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st. vladimir!

April 6, 2013

it’s been a pretty wonderful and busy few months. on thursday night, olena decock and i facilitated a discussion at st. vladimir institute – well, olena did most of the fantastic facilitating. she screened her thesis film – tracing shadows – which was great to see again – she interviewed self-identified ukrainian-canadians, including myself, and it’s always weird to see oneself on a big screen, chatting about diaspora and otherness. after the screening, and after she discussed her thesis and her research (and you can read her entire thesis online here), she invited me up to the podium to read some of my own ukrainian writing – as a different perspective and a different voice. the two of us decided on one poem – about malanka and the feeling of periphery that most certainly occurs THERE – and i read for the first time in over a year to a room full of ukrainians. then the two of us sat down and talked about how we write about periphery and what inspires us, and of course i mentioned timothy findley because when DON’T i mention tiffy? and also mccarthy. and faulkner. and then i may have fainted from nerves. also interesting to note: both olena and i wore black dresses and korali (red coral necklaces from the black sea, a ukrainian woman’s staple). and we didn’t plan that ahead of time. fantastic.

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anyway, the talk at st. vlad’s was super important for me because while i don’t often consciously think about my place in the ukrainian strata, or the ukrainian canadian strata, and i don’t solely identify as ukrainian (there is that other scottish and irish and british side to remember, too!) i do write about being ukrainian, as seen here. and here. and here. it’s a theme that comes up a lot in my writing, but in strange jags. there’s no denying it’s important to me. but it’s easy to write harsh or controversial words about something if you never have to face it head on. so reading to a room of ukrainian people who chose to come to this talk – it was something that i needed to do. i thought “buck up, maxymiw.” if you can’t write something and stand by it and read it to the audience that might hate it most or protest it the most, then maybe a re-evaluation is needed. i’m not saying it wasn’t scary. it was terrifying. but the discussion that followed was lively and kind, and talking to audience members after the fact reassured me that i had made the right choice. (and the poem didn’t have any slurs. or swears. like some of my other ukrainian writing. !!)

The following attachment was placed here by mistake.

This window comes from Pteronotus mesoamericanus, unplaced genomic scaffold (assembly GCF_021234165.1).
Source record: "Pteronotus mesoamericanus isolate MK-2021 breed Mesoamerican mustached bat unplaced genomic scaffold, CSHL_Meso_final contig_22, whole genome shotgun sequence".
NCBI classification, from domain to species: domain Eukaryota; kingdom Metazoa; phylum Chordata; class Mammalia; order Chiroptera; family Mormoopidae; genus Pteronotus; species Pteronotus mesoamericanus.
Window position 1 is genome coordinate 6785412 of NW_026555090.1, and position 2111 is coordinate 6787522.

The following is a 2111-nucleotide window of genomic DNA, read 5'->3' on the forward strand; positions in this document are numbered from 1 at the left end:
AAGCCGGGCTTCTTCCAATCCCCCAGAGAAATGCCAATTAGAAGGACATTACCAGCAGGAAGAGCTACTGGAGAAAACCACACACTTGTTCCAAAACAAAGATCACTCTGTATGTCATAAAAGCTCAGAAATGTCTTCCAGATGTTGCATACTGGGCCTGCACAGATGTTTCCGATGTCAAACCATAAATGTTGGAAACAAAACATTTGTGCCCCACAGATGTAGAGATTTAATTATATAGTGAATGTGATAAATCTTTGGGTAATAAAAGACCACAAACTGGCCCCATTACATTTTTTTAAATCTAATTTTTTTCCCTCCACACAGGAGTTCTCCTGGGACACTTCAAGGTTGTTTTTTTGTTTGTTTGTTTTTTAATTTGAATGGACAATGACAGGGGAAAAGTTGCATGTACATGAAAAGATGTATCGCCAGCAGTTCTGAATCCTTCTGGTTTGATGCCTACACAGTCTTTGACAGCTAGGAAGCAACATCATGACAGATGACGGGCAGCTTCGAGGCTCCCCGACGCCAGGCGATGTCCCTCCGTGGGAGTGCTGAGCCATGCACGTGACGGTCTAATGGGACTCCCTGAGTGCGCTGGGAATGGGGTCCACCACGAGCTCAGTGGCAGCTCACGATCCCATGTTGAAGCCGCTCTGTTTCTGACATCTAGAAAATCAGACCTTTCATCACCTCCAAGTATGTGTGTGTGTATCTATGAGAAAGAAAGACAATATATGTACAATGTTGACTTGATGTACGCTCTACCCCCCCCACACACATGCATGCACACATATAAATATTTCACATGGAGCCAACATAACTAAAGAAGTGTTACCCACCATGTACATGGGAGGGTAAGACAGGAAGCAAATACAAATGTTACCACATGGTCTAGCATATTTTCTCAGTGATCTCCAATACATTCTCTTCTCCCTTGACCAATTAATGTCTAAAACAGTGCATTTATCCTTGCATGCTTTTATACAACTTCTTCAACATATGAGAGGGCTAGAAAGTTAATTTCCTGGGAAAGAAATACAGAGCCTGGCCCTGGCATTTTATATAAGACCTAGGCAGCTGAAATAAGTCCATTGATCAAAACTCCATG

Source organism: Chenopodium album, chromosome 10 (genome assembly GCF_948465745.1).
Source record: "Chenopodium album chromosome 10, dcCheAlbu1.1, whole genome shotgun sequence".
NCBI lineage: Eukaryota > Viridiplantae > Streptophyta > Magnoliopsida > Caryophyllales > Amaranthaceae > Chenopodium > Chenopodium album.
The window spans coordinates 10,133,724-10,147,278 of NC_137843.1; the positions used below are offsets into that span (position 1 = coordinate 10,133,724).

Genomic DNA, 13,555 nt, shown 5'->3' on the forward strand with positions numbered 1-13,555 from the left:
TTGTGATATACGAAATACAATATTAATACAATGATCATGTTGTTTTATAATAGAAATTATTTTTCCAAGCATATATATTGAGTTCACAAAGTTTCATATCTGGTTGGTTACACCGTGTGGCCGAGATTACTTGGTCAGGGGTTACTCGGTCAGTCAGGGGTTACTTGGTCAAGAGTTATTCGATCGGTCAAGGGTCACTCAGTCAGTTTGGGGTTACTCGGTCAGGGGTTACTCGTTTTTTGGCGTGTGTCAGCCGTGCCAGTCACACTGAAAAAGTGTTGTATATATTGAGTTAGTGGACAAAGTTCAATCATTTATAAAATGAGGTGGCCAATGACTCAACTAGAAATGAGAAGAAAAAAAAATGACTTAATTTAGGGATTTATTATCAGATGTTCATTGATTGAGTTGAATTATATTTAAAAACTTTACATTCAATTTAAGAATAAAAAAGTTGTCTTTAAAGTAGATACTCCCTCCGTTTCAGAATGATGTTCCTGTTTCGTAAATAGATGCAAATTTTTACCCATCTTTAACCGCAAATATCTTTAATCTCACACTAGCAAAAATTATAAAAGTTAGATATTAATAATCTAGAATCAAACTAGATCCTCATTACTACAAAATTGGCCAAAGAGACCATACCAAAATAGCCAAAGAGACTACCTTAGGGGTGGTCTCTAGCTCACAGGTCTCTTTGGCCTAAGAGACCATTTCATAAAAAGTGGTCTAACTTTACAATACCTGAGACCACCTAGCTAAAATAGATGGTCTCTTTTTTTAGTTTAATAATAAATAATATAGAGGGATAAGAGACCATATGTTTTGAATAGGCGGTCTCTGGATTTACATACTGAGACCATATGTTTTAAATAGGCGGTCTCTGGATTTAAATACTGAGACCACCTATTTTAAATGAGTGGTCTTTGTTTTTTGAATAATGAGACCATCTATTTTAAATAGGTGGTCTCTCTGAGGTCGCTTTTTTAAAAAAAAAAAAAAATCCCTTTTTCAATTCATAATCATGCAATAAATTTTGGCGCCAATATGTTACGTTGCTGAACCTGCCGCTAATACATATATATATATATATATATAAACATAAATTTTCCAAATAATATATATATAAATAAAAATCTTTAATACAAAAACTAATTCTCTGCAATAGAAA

it was completely powerful (more than empowering) to be able to stand up and read, and in doing so stand up for my writing, and then be able to sit with olena and discuss my half-na-piw status in front of a room full of people – without fear, without too much self-consciousness. i’d use the word “healing”, but that’s not right – my thoughts on being ukrainian and on the periphery of being ukrainian aren’t fully-formed yet, and the healing isn’t complete. but while i knew that writing helped the process, as it often does, it seems that talking about writing about being a uke also helps the process. so kudos to st. vladimir institute for putting us crazy half-na-piws up and letting two young women command the floor.

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and so here we are. aye yi yi. now begins the slow down from what has been a very busy period of my life! i worked far too many jobs and then realised that i wasn’t writing anything, and now that there is grant money involved, i had to re-think that. it’s honestly quite a weird and heady feeling to say “stop working so much and write.” i think writers with stronger constitutions than i have might be able to do that – be able to stop the world and write, be able to block people out and do research and do editing. it’s all very glamorous, isn’t it? more on the editing process in the next post – i have recently acquired some new editors (and by that i mean friends who are willing to read and make comments on my scrambled writing) and it’s all very fulfilling. mostly.

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